Children on the Autism Spectrum often need to a place retreat to. This is a calm area where they can gather their thoughts with minimal sensory input or distraction. It is very important that at home and school that they are not sent to this area for misbehaviour e.g. In early childhood centres a quiet spot is NOT a naughty spot, at home the bedroom is not a naughty area, as then they will not want to use this as a retreat area or for sleep. This also can confuse the child into thinking that they are in trouble for being anxious and will create more anxiety in the child. Often they will not go to the area as they don’t think they’ve done anything wrong.
6 Key Strategies for Creating a Calming Area at School and Home
- Create a specific area e.g. a partitioned area in a larger room, a tent, small room, egg chairs, etc.
- Give the area a special name.
- Use a visual cue to help them go there.
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Please note: Giving students computer time only keeps them in a holding pattern and it doesn’t calm them. You will find that they will have a meltdown when you try to get them to finish or they lose a game or the computer doesn’t work in the way they want it to. This shows that the computer has not reduced their anxiety.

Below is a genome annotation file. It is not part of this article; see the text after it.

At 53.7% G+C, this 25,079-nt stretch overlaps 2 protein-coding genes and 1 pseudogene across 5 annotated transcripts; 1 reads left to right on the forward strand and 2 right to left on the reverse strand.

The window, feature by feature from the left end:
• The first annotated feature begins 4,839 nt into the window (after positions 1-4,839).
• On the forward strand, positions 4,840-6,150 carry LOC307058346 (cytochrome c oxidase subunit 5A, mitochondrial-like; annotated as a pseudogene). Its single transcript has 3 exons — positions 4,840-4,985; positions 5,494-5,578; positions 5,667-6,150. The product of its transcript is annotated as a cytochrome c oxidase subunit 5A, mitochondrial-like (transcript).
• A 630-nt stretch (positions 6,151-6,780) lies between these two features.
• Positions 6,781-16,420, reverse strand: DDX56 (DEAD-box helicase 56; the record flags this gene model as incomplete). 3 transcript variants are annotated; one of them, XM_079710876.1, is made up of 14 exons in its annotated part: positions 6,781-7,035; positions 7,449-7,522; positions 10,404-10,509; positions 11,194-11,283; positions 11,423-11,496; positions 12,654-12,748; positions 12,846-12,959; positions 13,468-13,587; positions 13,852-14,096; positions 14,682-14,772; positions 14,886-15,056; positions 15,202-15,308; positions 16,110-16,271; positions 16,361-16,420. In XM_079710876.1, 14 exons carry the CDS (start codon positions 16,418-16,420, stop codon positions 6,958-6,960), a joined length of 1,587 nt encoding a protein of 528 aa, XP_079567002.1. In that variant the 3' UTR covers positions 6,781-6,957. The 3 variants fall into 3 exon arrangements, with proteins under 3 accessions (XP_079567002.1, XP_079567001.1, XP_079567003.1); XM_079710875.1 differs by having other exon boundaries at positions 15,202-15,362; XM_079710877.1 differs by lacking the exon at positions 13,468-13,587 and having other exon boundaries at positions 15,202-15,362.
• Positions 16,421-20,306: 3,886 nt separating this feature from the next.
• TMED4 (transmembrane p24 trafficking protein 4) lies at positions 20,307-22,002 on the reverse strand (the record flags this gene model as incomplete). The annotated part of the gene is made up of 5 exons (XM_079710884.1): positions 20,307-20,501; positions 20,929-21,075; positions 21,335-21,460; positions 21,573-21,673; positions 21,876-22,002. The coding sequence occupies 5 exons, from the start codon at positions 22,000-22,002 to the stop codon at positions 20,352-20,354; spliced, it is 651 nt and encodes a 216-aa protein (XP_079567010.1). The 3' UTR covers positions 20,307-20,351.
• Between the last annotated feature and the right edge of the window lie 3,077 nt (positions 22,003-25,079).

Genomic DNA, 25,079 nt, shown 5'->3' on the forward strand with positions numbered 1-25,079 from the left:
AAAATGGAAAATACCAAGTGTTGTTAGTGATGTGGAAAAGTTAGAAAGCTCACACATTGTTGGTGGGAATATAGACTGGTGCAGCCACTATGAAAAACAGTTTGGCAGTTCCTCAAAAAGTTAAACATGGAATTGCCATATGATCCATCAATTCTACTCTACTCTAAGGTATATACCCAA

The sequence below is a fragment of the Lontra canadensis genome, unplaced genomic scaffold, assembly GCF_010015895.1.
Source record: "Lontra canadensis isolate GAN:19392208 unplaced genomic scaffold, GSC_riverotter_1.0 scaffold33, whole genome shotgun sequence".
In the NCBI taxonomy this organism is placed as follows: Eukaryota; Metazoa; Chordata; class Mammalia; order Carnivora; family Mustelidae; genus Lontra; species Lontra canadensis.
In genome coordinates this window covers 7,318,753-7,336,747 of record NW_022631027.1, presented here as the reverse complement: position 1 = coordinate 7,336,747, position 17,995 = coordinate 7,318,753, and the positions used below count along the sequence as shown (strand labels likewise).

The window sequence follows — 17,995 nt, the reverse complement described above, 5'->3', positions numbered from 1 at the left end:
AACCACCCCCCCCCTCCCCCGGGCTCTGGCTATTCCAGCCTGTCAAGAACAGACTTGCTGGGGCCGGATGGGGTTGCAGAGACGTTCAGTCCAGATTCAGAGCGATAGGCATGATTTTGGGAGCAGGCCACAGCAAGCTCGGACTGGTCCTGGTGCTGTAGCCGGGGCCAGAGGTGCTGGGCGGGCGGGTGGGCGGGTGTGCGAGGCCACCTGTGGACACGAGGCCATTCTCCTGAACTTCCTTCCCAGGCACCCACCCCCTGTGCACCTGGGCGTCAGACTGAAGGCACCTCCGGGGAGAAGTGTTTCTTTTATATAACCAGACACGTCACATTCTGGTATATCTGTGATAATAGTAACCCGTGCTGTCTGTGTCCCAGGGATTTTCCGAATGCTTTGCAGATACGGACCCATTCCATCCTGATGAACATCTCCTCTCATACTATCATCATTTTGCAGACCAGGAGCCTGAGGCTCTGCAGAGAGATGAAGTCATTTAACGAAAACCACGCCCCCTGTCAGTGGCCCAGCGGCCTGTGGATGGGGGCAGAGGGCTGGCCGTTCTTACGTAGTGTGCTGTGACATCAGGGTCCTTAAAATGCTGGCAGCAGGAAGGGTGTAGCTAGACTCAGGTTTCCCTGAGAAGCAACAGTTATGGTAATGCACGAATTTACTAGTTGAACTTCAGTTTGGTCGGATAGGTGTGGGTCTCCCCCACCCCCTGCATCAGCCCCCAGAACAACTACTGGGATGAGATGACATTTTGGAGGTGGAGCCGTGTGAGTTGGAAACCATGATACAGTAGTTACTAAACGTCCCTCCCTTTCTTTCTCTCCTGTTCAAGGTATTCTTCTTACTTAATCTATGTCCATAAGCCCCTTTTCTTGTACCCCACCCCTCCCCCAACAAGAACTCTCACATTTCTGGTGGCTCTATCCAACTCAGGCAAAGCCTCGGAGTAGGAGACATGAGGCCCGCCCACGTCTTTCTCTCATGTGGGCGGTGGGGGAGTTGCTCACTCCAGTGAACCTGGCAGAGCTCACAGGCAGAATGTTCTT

Create a Wheel of Activities to do to Help Self- Regulate
You can call this wheel whatever name the student understands i.e. “Focus, Fidget, Calm, Coping, Listening, Sitting, Staying Awesome”.
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Wheel of Calm / Wheel of Focus
This is a wonderful way to reinforce the strategies you teach students through Cognitive Behaviour Therapy or self-regulation activities.